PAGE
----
The 2020 presidential candidate compared today's America to the U.S. of the 1930s, and said it was time to pick up where Franklin D. Roosevelt left off.
Proudly calling himself a democratic socialist, Sen. Bernie Sanders on Wednesday proposed an "economic Bill of Rights" to combat income inequality and the rise of xenophobia and authoritarianism across the globe.
"We need a new vision to bring people together," Sanders, I-Vt., said in a speech his presidential campaign billed as a major address.
The speech at George Washington University was strikingly similar to one he gave at Georgetown University in 2015, when he sought to push back against criticism from Democrats and Republicans about referring to himself as a democratic socialist.
"Let me define for you, simply and straightforwardly, what democratic socialism means to me," Sanders said then. "It builds on what Franklin Delano Roosevelt said when he fought for guaranteed economic rights for all Americans. And it builds on what Martin Luther King, Jr. said in 1968 when he stated that, 'This country has socialism for the rich, and rugged individualism for the poor.'"
On Wednesday, Sanders defended himself from those who use the word socialism as "a slur," again quoted King and called for completing Roosevelt's "unfinished business" with an "economic Bill of Rights" that would include the right to a decent job that pays a living wage, quality health care, a complete education, affordable housing, a clean environment and a secure retirement.
He made several mentions of President Donald Trump, who spoke out against socialism in his State of the Union address in February. "America was founded on liberty and independence — not government coercion, domination and control. We are born free, and we will stay free. Tonight, we renew our resolve that America will never be a socialist country," Trump said then.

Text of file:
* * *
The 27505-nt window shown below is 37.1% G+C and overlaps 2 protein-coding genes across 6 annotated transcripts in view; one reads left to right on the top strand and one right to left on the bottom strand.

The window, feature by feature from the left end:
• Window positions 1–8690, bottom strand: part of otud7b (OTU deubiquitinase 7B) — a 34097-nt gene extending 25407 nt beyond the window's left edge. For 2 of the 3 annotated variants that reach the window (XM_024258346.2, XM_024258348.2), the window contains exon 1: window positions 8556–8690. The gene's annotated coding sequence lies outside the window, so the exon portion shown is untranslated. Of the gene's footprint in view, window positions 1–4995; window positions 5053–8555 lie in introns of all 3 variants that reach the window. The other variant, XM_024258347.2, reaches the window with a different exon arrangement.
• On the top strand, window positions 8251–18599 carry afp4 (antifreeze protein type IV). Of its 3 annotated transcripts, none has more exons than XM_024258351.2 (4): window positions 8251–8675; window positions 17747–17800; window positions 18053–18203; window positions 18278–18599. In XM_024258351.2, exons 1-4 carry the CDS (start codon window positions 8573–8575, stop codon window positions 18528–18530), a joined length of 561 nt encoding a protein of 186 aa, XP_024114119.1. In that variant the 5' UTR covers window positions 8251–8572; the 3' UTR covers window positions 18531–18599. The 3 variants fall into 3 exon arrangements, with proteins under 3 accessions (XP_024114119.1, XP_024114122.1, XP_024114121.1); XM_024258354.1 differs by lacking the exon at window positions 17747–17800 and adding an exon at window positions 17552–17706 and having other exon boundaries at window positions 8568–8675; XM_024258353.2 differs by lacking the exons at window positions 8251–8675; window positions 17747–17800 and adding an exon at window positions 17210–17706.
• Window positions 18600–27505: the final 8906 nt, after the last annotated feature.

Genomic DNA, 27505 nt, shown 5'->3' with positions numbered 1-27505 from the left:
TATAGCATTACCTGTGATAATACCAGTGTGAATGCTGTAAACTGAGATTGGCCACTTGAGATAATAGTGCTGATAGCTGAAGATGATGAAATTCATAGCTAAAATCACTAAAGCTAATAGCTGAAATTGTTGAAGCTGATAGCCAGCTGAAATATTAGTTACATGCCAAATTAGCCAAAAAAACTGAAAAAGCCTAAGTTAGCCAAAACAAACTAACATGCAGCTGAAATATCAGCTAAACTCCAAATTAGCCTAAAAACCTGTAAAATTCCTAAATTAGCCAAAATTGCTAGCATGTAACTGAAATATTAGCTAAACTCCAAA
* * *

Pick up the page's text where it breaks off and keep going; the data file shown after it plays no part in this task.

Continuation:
Sanders said Trump does believe in socialism — "corporate socialism for the rich and powerful."
"I believe in a democratic socialism that works for the working families of this country," he said, adding that there was no time to wait.
"The very rich, live on average, 15 years longer than the poorest Americans," Sanders said.
Comparing the world today to the 1930s, Sanders said much of the globe now is run by oligarchs and authoritarians who blame immigrants and minorities for their countries' economic strife.
"In the United States, of course, we have our own version of this movement, which is being led by President Trump, and many of his Republican allies who are attempting to divide our country up," Sanders said.
"It is my very strong belief that the United States must reject that path" and "find the moral conviction to choose a different path, a higher path, a path of compassion, justice and love. It is the path that I call democratic socialism."
Some of Sanders' rivals in the 2020 Democratic field suggested a different view.
Former Maryland Rep. John Delaney — who's lagging far behind Sanders in early polling — tweeted during Sanders' speech that "Democrats should restore capitalism's promise, not abandon it for socialism."
Asked before Sanders' speech about whether the senator's embrace of the term democratic socialism helps or hurts the Democratic Party, early front-runner Joe Biden said, "I don't put a whole lot in terms of labels."
"Look, I'm not going to comment on Bernie's act or characterization of who or what he is. He's sincere about what he thinks and I think he should go out and say it," the former vice president said during a campaign event in Iowa.